Keywords: Monetary Policy, Fiscal Policy; Reaction Functions; Great Recession
    JEL: E52 E62 E63 E65 H62
    Date: 2020–12
  3. By: Ioannou Demosthenes; Pagliari Maria Sole; Stracca Livio
    Abstract: This paper quantifies the economic influence that shocks to EMU cohesion, which in turn reflect the incomplete nature of the monetary union, have on the rest of the world, by disentangling euro area stress shocks and global risk aversion shocks on the basis of a combination of sign, magnitude and narrative restrictions in a daily Structural Vector Autoregression (VAR) model with financial variables. We find that the effects of euro area stress shocks are significant not only for the euro area but also for the rest of the world. Notably, an increase in euro area stress entails a slowdown of economic activity in the rest of the world, as well as a fall in imports/exports of both the euro area and the rest of the world. A decrease in euro area stress has somewhat more widespread beneficial effects on both economic performance and global trade activity.
    Keywords: Economic and Monetary Union, Bayesian SVAR, narrative sign restrictions, panel local projections
    JEL: C23 C32 F02 F33
    Date: 2020
  4. By: Tiago Domingues; João Ferreira do Amaral; João Carlos Lopes
    Abstract: Backward and forward integration are growing in most sectors across the European Union (EU). To benefit from this increasing participation in Global Value Chains (GVC), the increase in imports, namely of intermediate inputs, should be followed by adequate growth in exports. The external dependency of many industries and the corresponding low domestic value-added generated in production,combinedwith relatively weak export potential can cause high trade deficits and growing external debt to GDP ratios. This paper evaluates the inter-industry participation in GVCs considering eightdifferent EU economies and 25 tradable sectors. Based on Input-Output production multipliers and intermediate import coefficients, we propose an empirical method to assess the evolution of vertical specialization, domestic value-added generation and external dependency. After a convenient arrangement of the Leontief inverse matrix, the evolution of backward linkage indicators can be used to detect structural changes, particularly quantifying a "net growth effect" and an "external dependency effect". This method allows the classification of each sector into different areasconsidering their recent structural evolution and it can be useful as a simple, but suggestive, device to compare different economies in a given period or assess their structural development processes in time. Adetailed comparison of one EU periphery country (Portugal) and one EU core country (Germany) is made, based on WIOD data for the period 2000-2014, followed by a brief presentation of sixother cases (Austria, Check Republic, Belgium, Finland, Greece, and Netherlands). Particular attention is given to differences within and between countries before and after the global financial crisis.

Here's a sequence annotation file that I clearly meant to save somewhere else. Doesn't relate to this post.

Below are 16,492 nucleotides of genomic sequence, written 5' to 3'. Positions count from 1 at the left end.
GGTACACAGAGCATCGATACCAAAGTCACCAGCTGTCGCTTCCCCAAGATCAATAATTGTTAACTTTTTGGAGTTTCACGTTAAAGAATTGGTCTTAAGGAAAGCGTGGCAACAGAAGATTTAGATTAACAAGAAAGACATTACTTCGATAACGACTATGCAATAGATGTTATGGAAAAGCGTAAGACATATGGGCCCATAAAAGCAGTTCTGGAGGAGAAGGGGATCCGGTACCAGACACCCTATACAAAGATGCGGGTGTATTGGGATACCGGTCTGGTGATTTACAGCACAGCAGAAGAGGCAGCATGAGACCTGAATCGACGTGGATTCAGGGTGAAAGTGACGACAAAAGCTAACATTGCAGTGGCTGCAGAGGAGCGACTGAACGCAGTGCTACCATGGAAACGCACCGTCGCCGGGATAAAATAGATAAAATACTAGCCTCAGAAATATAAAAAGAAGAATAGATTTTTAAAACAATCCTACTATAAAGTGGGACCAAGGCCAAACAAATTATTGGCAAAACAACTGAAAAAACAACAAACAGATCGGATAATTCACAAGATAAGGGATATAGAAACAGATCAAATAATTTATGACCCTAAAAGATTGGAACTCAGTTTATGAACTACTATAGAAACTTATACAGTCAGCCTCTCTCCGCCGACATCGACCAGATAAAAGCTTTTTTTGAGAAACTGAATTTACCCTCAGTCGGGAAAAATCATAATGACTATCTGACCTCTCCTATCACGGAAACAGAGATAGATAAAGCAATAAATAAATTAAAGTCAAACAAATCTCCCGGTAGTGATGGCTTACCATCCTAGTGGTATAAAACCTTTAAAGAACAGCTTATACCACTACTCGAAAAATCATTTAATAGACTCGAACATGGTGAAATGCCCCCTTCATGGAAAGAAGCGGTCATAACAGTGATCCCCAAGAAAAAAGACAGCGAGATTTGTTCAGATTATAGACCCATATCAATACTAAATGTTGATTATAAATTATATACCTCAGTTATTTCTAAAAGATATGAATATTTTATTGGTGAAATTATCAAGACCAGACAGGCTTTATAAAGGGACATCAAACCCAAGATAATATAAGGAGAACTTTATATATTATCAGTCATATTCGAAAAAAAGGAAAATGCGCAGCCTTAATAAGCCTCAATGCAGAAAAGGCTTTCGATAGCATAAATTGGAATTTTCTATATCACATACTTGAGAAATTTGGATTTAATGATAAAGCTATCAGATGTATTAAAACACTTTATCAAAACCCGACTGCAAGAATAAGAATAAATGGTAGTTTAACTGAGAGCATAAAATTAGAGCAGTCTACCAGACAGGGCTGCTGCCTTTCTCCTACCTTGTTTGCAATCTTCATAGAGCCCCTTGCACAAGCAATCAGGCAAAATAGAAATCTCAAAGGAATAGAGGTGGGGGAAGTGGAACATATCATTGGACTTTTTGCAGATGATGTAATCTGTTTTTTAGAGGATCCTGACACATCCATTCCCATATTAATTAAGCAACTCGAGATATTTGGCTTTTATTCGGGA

Keywords: Global Value Chains; Input-Output analysis, External dependency, Structural change
    JEL: C67 E01 F14 F62 L60 L70 L96
    Date: 2021–01
  5. By: Huber, Florian; Koop, Gary; Onorante, Luca; Pfarrhofer, Michael; Schreiner, Josef
    Abstract: This paper develops Bayesian econometric methods for posterior inference in non-parametric mixed frequency VARs using additive regression trees. We argue that regression tree models are ideally suited for macroeconomic nowcasting in the face of extreme observations, for instance those produced by the COVID-19 pandemic of 2020. This is due to their flexibility and ability to model outliers. In an application involving four major euro area countries, we find substantial improvements in nowcasting performance relative to a linear mixed frequency VAR. JEL Classification: C11, C32, C53, E37
    Keywords: Bayesian, macroeconomic forecasting, regression tree models, vector autoregressions
    Date: 2021–01
  6. By: Balazs Egert; Jarmila Botev; David Turner
    Abstract: This paper studies empirically the effect of education policies on human capital and per capita income. The results suggest for European and OECD countries that higher attendance at pre-primary education, greater autonomy of schools and universities, a lower student-to-teacher ratio, higher age of first tracking in secondary education and lower barriers to funding to students in tertiary education all tend to boost human capital through amplifying the positive effects of greater public spending on education. Benefits from pre-primary education are particularly high for countries with an above-average share of disadvantaged students. School autonomy yields high benefits especially in countries where schools are subject to external accountability. From a policy perspective, improving the quality of the labour force and value-for-money of education policies are of utmost importance in the future, especially in European countries facing population ageing and ever increasing fiscal constraints. Prompt policy action is needed given the very long delay with which the full effect of reforms in education policy materialises on human capital and per capita income.
    Keywords: human capital, economic growth, per capita income, education policies, OECD
    JEL: E24 I20 I25 I26 I28
    Date: 2020